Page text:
Sima Sahar Zerehi – Sometimes watching a documentary is akin to sitting through a lecture by the morality police. You sign up for two hours of being talked down to, only to leave the theatre feeling guilty and despondent about the state of the world and the human capacity for evil.

Do-gooders and bleeding hearts have taken over the genre – offering generous helpings of bland film footage devoid of creativity, humor or beauty on such uplifting topics as global warming, sweatshop labour, and urban poverty.

In the past, I viewed watching a documentary as my moral duty, I would attend these screenings often organized as fundraising events, much the same way that a Catholic attends Sunday mass, as my personal cross to bear.

After making my monetary contribution to the cause célèbre, I would take my seat in a room filled with fellow lefties and fight to keep myself from yawning or nodding off.

The burnout from these uninspiring film viewings had made me keep my distance from documentaries recently. I simply couldn’t sit through another poorly made film about tortured political prisoners or a poverty stricken single mother turning to prostitution to feed her kids.

I felt that I was already converted, so what was the use of suffering through another preaching?

It was with this mindset that I entered the Bell Lightbox Theatre to see Ra’anan Alexandrowicz’s The Law in These Parts, an Israeli film about the development of laws by the Israeli military and judicial system to govern the Occupied Territories in the Gaza Strip.

A quick look around the theatre confirmed some of my worst fears.  I thought to myself, this might be a far cry from a church basement or community centre but the audience is the same familiar activist crew, clutching leaflets and adorned with pins.

To make matters worse, a short introduction by the director, a gruff man of very few words who seemed genuinely annoyed to be there, preceded the screening. I considered making a run for it but I was sitting in the middle of the back row flanked by a dozen people on each side, there was no way I could make a clean exit.  So, I took a deep breath, tightened my jaw and prepared for the worst.

Within a few minutes into the film, I realized that I was witnessing something special. Alexandrowicz despite his surly persona is clearly an innovator who knows how to tell a story that captivates an audience.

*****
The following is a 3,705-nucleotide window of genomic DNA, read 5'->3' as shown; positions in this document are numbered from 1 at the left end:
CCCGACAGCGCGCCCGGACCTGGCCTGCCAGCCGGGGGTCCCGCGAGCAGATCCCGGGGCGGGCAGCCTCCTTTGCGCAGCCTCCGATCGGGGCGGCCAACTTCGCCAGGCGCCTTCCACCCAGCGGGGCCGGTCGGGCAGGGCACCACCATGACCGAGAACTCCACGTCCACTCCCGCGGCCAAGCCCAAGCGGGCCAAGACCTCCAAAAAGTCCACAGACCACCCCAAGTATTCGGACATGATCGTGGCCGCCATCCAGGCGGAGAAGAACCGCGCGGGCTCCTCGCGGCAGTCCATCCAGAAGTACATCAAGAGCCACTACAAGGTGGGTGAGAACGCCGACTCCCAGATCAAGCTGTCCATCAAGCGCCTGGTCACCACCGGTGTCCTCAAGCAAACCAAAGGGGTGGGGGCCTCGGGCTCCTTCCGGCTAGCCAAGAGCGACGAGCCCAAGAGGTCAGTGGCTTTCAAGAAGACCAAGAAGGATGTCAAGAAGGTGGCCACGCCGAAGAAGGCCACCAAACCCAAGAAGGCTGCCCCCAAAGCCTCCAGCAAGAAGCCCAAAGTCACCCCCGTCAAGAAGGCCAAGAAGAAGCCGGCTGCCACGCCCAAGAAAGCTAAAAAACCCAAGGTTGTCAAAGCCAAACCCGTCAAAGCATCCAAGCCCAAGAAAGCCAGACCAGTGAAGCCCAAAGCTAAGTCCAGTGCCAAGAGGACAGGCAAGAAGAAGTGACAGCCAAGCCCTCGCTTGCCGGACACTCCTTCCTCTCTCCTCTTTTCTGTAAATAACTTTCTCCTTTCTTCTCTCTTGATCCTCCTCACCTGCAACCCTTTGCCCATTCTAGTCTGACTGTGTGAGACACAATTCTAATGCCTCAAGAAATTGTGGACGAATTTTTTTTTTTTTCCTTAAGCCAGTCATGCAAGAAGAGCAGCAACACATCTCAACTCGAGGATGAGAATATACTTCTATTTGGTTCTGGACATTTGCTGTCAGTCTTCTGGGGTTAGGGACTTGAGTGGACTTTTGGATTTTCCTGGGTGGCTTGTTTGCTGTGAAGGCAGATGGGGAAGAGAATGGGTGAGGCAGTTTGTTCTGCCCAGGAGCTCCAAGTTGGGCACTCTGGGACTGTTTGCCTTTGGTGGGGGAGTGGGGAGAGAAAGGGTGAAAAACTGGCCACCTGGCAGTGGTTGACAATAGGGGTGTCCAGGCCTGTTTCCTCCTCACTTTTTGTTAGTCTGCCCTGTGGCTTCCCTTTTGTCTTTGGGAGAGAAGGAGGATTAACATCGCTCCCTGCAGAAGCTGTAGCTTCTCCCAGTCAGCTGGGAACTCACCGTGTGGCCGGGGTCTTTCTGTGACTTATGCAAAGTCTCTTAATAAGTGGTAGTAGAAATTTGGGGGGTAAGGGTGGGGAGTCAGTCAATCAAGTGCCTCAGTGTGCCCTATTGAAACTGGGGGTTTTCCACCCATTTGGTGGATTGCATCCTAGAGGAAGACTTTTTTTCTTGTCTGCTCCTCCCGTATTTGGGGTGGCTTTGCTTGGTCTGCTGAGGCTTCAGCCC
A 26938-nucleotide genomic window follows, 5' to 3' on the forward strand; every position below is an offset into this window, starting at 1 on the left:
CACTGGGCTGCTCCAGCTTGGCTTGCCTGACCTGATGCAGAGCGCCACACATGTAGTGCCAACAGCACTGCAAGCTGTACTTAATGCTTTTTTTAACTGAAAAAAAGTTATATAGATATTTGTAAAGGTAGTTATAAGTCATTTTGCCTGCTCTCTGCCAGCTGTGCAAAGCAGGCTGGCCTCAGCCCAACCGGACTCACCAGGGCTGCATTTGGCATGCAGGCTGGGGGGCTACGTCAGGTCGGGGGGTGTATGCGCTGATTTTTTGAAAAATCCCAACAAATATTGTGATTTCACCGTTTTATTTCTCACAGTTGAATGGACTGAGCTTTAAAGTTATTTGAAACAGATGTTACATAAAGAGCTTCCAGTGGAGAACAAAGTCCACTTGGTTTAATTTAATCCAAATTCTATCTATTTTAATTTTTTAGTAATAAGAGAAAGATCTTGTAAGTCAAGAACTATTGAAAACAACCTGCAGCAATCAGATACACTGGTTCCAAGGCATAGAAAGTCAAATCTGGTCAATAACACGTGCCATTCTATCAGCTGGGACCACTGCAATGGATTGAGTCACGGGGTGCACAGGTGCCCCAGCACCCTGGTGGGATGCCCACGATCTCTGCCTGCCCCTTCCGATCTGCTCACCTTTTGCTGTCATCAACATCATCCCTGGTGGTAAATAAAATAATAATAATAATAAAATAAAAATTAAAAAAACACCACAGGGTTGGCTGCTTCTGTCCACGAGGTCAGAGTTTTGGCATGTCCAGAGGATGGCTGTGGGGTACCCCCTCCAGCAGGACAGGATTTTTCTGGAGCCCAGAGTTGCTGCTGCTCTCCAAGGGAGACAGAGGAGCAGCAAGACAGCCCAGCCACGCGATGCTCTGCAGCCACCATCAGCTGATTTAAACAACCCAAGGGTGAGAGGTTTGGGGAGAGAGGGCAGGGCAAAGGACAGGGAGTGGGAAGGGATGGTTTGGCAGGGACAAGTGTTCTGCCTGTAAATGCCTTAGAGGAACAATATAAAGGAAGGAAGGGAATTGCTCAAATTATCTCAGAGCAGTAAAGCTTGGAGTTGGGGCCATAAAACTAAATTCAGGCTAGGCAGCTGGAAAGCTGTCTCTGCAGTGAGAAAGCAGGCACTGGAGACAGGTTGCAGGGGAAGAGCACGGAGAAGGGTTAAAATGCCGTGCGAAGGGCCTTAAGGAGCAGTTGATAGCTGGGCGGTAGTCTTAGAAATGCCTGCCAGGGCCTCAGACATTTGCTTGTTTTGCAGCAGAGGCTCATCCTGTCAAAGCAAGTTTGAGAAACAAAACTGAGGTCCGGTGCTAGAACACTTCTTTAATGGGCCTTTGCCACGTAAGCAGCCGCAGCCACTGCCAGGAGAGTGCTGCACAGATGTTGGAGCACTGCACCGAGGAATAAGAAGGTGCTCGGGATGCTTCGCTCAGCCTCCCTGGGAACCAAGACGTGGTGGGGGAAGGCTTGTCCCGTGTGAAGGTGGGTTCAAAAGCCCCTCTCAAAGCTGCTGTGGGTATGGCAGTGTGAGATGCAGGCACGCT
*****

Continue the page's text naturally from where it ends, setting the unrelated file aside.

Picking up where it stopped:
To truly understand the scope of Alexandrowicz’s talent, it’s important to divulge what the film entailed.  The documentary is simply composed of a series of testimonial interviews with the Israeli judges, generals, and legal minds that created the laws that govern the Occupied Territories.

The subjects are all old men, and all the interviews take place in the same studio setting, with the subjects sitting on an elevated platform on the same chair before the same desk, facing Alexandrowicz who asks the questions.

The only other images included in the film is black and white archival footage from documentaries about the region, which are sometimes projected on a white screen that flanks the subjects as well as occasional snapshots of excerpts from legal documents.

Had I simply read this description before walking into the screening, I would have likely opted out of the film.  But what is remarkable about The Law in These Parts, is how Alexandrowicz, has been able to use these simple elements to create a film that draws the audience in.

At some crucial points in the film, as more poignant questions are posed, you could feel the audience collectively holding its breath, awaiting the inevitable.

What Alexandrowicz does masterfully is allow the camera to linger long enough for the subject to fill the pregnant pauses, and when the silence is broken, the confessions that are revealed create an unforgettable narrative about how the scales of justice can be manipulated to carry out unspeakable atrocities.

This film is not only well crafted but also masterfully researched.  Within a two-hour framework Alexandrowicz allows audiences to be exposed to decades of legal proceedings, documents and transcripts that paint a picture of a skewed legal system designed to control the Palestinian population and their land.

This film is guaranteed to make the most jaded documentary viewer fall back in love with the genre.  The Law in These Parts was awarded the Special jury prize, international feature a $5,000 cash prize. _____________________________________________________________

Other Hot Docs Award Winners:

CHASING ICE, (Jeff Orlowski, USA): People’s Choice Award

The Boxing Girls of Kabul (Ariel J. Nasr): Inspirit Foundation Pluralism Prize ($۱۰,۰۰۰)

My Thai Bride (David Tucker, Australia): Best mid-length doc ($۳,۰۰۰)

  • Nessa (Loghman Khaledi, Iran): Honourable mention

Five Fragments of the Extinct Empathy (Anna Nykyri, Finland): Best short doc

  • Family Nightmare (Dustin Guy Defa, U.S.): Honourable mention

Don Haig Award (for a unique voice): Mia Donovan, the Montreal director who created Inside Lara Roxx

HBO Emerging Artist Award: shared by two films; Tchoupitoulas by Bill and Turner Ross of the U.S., Meanwhile in Mamelodi by Boris Frank of Germany and South Africa.